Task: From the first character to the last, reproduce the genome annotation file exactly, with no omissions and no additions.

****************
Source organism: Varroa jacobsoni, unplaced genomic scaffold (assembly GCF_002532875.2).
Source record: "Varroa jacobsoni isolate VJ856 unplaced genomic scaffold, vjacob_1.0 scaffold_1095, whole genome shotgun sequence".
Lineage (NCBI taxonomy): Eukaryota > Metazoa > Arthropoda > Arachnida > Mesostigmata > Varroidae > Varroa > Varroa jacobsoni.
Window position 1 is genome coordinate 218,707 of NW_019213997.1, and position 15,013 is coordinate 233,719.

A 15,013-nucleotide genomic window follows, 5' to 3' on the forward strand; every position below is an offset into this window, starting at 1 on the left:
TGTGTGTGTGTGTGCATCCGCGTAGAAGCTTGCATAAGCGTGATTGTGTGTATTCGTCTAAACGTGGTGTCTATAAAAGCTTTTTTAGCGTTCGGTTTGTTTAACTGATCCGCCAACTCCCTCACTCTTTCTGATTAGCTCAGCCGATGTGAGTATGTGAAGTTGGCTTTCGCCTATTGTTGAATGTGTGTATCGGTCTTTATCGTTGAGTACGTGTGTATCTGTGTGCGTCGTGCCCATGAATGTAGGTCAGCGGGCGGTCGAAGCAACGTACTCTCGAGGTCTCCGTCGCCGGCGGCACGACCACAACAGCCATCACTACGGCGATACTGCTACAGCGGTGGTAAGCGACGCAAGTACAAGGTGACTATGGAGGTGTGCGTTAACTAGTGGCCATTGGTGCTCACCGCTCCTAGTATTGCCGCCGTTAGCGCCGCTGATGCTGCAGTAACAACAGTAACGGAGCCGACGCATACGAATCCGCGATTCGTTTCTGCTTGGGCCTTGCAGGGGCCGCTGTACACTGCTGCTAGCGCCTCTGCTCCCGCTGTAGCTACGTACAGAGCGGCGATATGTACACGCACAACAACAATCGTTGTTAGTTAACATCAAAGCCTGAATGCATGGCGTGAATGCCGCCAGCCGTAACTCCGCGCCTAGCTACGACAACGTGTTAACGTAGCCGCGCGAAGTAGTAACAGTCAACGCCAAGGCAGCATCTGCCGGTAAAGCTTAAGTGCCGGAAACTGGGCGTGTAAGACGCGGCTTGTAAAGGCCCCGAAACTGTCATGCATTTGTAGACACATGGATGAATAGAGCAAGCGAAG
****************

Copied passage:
Source organism: Varroa jacobsoni, unplaced genomic scaffold (assembly GCF_002532875.2).
Source record: "Varroa jacobsoni isolate VJ856 unplaced genomic scaffold, vjacob_1.0 scaffold_1095, whole genome shotgun sequence".
Lineage (NCBI taxonomy): Eukaryota > Metazoa > Arthropoda > Arachnida > Mesostigmata > Varroidae > Varroa > Varroa jacobsoni.
Window position 1 is genome coordinate 218,707 of NW_019213997.1, and position 15,013 is coordinate 233,719.

A 15,013-nucleotide genomic window follows, 5' to 3' on the forward strand; every position below is an offset into this window, starting at 1 on the left:
TGTGTGTGTGTGTGCATCCGCGTAGAAGCTTGCATAAGCGTGATTGTGTGTATTCGTCTAAACGTGGTGTCTATAAAAGCTTTTTTAGCGTTCGGTTTGTTTAACTGATCCGCCAACTCCCTCACTCTTTCTGATTAGCTCAGCCGATGTGAGTATGTGAAGTTGGCTTTCGCCTATTGTTGAATGTGTGTATCGGTCTTTATCGTTGAGTACGTGTGTATCTGTGTGCGTCGTGCCCATGAATGTAGGTCAGCGGGCGGTCGAAGCAACGTACTCTCGAGGTCTCCGTCGCCGGCGGCACGACCACAACAGCCATCACTACGGCGATACTGCTACAGCGGTGGTAAGCGACGCAAGTACAAGGTGACTATGGAGGTGTGCGTTAACTAGTGGCCATTGGTGCTCACCGCTCCTAGTATTGCCGCCGTTAGCGCCGCTGATGCTGCAGTAACAACAGTAACGGAGCCGACGCATACGAATCCGCGATTCGTTTCTGCTTGGGCCTTGCAGGGGCCGCTGTACACTGCTGCTAGCGCCTCTGCTCCCGCTGTAGCTACGTACAGAGCGGCGATATGTACACGCACAACAACAATCGTTGTTAGTTAACATCAAAGCCTGAATGCATGGCGTGAATGCCGCCAGCCGTAACTCCGCGCCTAGCTACGACAACGTGTTAACGTAGCCGCGCGAAGTAGTAACAGTCAACGCCAAGGCAGCATCTGCCGGTAAAGCTTAAGTGCCGGAAACTGGGCGTGTAAGACGCGGCTTGTAAAGGCCCCGAAACTGTCATGCATTTGTAGACACATGGATGAATAGAGCAAGCGAAG